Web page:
If you are a certified diver and wish to dive with whale sharks instead of just swimming with them, your best spot will be Utila in Honduras. Utila is not only the world’s cheapest dive destination but is also a fantastic place to spot whale sharks in March, April, August and September.
Make sure you go diving or snorkelling on the Northern side of Utila. Keep in mind that the whale shark tours on Utila are not very common. Nonetheless, the captain of the boat will look for whale sharks, and if he finds them, you will have a chance to swim with them. There are a few companies on the island that organise a specific whale shark tour and you will spend a full day on the boat, similarly to the trips in Yucatan, Mexico. Lastly, if you are more into privacy you can rent a small speedboat and the captain will go looking for whale sharks with you.
Interesting fact: Each female whale shark gives birth to over 300 pups at a time. However, the birth of whale shark pups was never encountered in wild nature and only once seen in captivity.
Ningaloo Reef, Western Australia
Ningaloo Reef similarly to Utila, Honduras and Yucatan, Mexico is a spot that can guarantee a whale shark encounter if you are going mid-March to July. Your itinerary will look very similar to the one in Mexico. You will be picked up from your hotel early in the morning and take to Tantabiddi port where you will board a speedboat.
Ningaloo Reef is fabulous for both diving and snorkelling. Most tours will make several stops around the area for you to see the fantastic marine life of the 300-kilometre long reef with more than 500 different tropical fish species. Most tours last a full day and include food and drinks.
Donsol Bay and Oslob (Cebu), the Philippines
Whale sharks are found in many places around the Philippines with the best spotting time being January to May. Two locations in the Philippines guarantee your encounter with the sea giants: Donsol Bay and Oslob (Cebu).
Donsol is a beautiful fishermen village that became known to tourists about ten years ago. Donsol is located in Bicol region of Luzon. Diving is forbidden in this area, and if you were planning to dive with whale sharks you will be out of luck. Getting to Donsol might be a bit tricky, as you will need to get a flight from Manila or Cebu to Legazpi and then get an hour and a half ride by a public van or organise a private pick-up. Donsol whale shark experience is the same full-day itinerary as in Yucatan and Ningaloo Reef.
You shouldn’t go swimming with whale sharks in Oslob (Cebu). In Oslob, the whale sharks are fed by the local fisherman, which affects their habits and behaviour. The whale sharks in Oslob got so used to being fed that they swim towards boats and people, which causes a lot of injuries to these strikingly big animals.
Not much is known about the migratory habits of whales sharks, or their reproduction and feeding them may affect the health of the population as a whole. In 2016 whale sharks status changed from vulnerable to endangered and changing their habits is something we shouldn’t encourage.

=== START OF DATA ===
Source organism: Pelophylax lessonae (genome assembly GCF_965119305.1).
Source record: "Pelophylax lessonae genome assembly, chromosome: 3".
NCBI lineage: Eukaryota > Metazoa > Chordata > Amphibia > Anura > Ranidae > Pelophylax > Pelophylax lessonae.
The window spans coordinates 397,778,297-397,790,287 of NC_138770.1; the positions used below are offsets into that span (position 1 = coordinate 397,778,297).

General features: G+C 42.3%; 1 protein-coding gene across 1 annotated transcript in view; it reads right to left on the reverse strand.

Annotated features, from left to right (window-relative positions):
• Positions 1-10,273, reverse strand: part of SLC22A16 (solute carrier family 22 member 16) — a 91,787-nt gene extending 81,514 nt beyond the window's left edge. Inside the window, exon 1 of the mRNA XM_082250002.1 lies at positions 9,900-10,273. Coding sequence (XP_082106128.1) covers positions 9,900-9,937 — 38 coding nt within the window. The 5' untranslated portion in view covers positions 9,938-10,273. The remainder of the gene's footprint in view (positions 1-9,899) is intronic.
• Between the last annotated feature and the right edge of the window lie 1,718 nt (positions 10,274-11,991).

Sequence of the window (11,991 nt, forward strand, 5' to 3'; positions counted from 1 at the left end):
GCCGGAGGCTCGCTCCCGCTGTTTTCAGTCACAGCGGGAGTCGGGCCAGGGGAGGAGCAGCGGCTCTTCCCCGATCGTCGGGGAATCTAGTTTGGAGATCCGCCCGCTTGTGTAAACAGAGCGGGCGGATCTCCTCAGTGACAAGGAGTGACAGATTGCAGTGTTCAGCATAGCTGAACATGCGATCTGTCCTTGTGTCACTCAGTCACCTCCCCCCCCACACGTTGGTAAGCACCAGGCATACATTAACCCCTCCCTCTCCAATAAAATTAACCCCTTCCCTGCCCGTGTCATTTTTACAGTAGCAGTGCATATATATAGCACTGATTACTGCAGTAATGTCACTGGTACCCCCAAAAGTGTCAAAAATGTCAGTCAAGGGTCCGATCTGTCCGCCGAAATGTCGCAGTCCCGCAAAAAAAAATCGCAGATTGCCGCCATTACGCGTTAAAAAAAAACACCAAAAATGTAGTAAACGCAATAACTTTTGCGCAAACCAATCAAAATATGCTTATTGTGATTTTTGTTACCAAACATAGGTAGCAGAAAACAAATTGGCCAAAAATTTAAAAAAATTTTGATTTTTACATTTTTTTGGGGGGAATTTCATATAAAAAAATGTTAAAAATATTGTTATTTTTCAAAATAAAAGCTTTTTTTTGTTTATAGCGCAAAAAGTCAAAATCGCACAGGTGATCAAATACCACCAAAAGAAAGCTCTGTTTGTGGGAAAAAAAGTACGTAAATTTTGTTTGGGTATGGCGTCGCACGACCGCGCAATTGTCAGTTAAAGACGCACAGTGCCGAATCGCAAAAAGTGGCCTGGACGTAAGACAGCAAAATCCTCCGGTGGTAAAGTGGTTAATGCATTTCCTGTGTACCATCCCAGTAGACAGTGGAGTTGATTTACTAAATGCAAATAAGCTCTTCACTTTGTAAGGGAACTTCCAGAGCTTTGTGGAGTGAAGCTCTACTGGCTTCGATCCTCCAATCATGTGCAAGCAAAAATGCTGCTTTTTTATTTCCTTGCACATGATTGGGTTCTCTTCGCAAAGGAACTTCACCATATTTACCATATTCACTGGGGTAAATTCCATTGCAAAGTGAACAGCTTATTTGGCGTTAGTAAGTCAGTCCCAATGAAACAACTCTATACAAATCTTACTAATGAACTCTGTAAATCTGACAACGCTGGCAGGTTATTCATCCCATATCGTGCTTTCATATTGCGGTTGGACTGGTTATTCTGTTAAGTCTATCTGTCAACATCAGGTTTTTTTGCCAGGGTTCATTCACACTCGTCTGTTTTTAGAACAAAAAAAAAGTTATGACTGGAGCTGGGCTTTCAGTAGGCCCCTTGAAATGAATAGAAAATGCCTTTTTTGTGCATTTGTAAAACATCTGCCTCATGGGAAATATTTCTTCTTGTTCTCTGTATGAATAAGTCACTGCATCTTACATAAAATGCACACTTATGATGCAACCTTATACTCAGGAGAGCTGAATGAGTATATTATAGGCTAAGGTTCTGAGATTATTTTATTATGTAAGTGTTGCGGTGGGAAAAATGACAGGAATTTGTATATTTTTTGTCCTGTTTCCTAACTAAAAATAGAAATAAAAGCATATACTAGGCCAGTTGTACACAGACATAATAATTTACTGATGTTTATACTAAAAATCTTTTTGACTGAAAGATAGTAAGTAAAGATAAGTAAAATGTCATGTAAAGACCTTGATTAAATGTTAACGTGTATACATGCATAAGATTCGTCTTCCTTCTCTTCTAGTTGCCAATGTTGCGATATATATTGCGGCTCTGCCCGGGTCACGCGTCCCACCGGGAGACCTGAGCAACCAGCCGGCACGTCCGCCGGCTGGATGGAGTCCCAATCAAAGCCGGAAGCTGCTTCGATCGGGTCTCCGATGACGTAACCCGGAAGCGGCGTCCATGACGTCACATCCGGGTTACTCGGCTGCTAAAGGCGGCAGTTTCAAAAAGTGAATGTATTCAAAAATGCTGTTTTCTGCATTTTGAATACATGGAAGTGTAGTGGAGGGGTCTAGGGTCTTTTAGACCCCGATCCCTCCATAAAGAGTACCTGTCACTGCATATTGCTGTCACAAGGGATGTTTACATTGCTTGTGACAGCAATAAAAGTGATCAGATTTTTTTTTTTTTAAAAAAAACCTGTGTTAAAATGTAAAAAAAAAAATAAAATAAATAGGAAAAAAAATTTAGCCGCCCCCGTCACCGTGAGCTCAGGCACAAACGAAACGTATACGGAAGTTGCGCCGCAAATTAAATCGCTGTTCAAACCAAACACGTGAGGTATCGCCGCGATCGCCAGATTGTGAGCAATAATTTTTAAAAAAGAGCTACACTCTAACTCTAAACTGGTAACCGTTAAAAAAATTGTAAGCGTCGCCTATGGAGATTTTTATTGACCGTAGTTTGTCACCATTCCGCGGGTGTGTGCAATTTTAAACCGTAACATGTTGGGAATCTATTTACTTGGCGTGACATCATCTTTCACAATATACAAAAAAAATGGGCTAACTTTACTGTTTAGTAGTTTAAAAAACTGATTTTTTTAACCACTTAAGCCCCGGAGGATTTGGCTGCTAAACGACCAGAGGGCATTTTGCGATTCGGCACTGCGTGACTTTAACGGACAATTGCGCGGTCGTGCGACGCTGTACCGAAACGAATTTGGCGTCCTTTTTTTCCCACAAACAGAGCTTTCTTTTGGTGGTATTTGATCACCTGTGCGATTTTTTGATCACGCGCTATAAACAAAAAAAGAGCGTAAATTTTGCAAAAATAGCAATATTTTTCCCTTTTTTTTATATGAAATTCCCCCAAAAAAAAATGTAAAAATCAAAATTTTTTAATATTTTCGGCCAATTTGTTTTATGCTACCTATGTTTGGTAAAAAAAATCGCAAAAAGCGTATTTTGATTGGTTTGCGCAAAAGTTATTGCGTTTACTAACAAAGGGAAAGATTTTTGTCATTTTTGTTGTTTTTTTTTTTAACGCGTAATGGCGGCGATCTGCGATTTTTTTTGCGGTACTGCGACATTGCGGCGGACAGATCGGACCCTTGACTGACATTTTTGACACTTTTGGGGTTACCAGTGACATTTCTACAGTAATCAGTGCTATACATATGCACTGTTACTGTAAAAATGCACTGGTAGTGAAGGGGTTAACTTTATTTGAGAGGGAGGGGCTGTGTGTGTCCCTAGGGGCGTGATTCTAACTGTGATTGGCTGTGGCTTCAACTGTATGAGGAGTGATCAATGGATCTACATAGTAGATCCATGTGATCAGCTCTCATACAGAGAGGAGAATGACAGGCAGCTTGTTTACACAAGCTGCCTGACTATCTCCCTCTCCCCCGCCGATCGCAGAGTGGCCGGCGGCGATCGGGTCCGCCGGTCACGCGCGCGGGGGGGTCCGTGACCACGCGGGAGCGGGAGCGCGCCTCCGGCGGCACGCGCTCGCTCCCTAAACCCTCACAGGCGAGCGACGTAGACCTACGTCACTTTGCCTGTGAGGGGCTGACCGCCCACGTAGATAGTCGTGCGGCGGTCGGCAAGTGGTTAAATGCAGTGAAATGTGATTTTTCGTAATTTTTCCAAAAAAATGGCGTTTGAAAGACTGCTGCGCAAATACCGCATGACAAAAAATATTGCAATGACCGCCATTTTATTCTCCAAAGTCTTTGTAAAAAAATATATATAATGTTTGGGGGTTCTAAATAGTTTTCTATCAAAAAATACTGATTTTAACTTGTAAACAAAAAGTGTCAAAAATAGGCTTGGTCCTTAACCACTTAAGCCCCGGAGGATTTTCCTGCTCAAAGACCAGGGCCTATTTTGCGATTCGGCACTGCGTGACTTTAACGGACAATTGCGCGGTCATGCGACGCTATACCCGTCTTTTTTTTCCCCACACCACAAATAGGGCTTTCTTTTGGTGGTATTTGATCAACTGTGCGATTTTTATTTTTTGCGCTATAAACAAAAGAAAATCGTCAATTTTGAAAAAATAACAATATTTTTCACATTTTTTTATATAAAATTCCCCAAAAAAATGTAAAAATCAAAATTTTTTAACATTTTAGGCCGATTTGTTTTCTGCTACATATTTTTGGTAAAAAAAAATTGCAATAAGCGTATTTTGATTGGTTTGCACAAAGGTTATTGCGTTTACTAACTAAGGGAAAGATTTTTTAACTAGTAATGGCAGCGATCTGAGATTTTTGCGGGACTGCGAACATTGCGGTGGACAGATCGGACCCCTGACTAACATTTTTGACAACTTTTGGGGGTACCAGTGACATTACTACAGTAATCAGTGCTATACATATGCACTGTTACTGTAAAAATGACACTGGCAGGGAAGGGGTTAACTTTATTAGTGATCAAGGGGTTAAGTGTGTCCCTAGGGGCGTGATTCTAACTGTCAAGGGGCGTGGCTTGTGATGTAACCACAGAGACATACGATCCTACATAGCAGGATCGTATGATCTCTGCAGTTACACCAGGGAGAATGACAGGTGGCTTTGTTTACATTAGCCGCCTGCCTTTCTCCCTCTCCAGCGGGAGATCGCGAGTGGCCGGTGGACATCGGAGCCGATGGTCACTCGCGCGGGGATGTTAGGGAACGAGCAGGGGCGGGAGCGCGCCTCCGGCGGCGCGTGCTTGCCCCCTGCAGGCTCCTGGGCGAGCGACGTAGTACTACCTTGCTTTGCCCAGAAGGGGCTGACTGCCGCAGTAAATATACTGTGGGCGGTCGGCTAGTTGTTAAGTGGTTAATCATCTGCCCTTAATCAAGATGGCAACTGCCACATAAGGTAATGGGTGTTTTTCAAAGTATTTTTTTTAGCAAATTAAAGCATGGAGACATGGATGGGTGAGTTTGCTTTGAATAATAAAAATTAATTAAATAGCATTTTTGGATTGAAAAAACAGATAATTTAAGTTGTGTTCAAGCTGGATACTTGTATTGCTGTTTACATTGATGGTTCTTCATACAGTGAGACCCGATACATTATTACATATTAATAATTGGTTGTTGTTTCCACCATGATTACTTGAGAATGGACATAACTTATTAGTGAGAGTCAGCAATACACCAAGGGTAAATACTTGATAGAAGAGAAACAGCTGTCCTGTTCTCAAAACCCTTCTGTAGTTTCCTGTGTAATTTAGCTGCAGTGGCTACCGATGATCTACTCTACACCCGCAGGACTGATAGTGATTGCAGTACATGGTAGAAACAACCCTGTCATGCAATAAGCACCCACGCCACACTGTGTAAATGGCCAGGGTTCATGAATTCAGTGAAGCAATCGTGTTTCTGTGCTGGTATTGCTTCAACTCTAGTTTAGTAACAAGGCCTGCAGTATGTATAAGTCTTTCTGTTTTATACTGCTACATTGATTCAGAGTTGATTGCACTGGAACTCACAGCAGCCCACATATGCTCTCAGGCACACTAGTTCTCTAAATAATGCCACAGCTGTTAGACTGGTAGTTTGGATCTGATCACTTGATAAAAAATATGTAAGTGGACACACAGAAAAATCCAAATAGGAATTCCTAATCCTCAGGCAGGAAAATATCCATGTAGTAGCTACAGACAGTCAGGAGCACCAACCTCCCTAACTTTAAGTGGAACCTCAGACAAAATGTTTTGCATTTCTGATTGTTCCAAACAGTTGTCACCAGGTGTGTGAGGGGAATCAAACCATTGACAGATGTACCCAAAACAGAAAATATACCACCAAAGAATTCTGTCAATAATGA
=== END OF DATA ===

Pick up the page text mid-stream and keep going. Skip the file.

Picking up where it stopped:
Important note: there are several whale sharks held in captivity all over the world and particularly in Asia (Japan and China). These are very rare creatures and please do not encourage them being captured and put in a tank. They are wildlife, not entertainers, and should roam freely.
Tofo Beach, Mozambique
Tofo Beach, Mozambique has the largest concentration of whale sharks in Africa. The calm waters of Tofo mostly attract juvenile whale sharks that are usually five to six meters long, and you will need to be visiting October to March.
In Tofo, although you may encounter whale sharks during one of your scuba dives, most often visitors prefer to book a whale shark safari. In the afternoon, when all the dives are already out of the way you will board a rib boat and go searching for whale sharks. After you are given a mask and fins to prepare for a snorkle.
Boats cannot get too close to the whale sharks as the whale sharks might get scared and start “banking” by turning their back to the RIB boat and try to dive out of the way. After a few swims, you will be brought back to the shore buzzing with excitement and ready to share your experience with friends and family.
South Mahé, Seychelles
If you are planning to go whale shark spotting in August through November, you might decide to go to the island of Mahe in Seychelles. Although, whale sharks are less common here than in Ningaloo, Donsol or Yucatan you are still very likely to see these mysterious creatures. The itinerary is a full day trip with two dives or two snorkels depending on the company you choose.
Rest of the world where you can spot whale sharks
There are some other locations where you can spot whale sharks if you are lucky, and although some companies sell tours to go whale shark spotting in Gladden Spit (Belize), there is a lot less chance you will see the planet’s biggest fish there. Sometimes whale sharks can also be seen in Koh Tao (Thailand) and South Ari Atoll (Maldives), but those locations are mostly famous for diving on its own and divers who encounter whale sharks in those places are considered to be very lucky. Some divers even have superstitions connected with whale sharks, e.g. you should never call a whale shark by name; instead, you can use “big spotty fish” and never ask if you are lucky to see one or you will certainly be out of luck.
Whale sharks are mysterious, endangered animals we should treat with care and respect if we don’t want them to repeat the Steller’s sea cows and Caribbean monk seals destiny, who are now extinct purely due to human actions.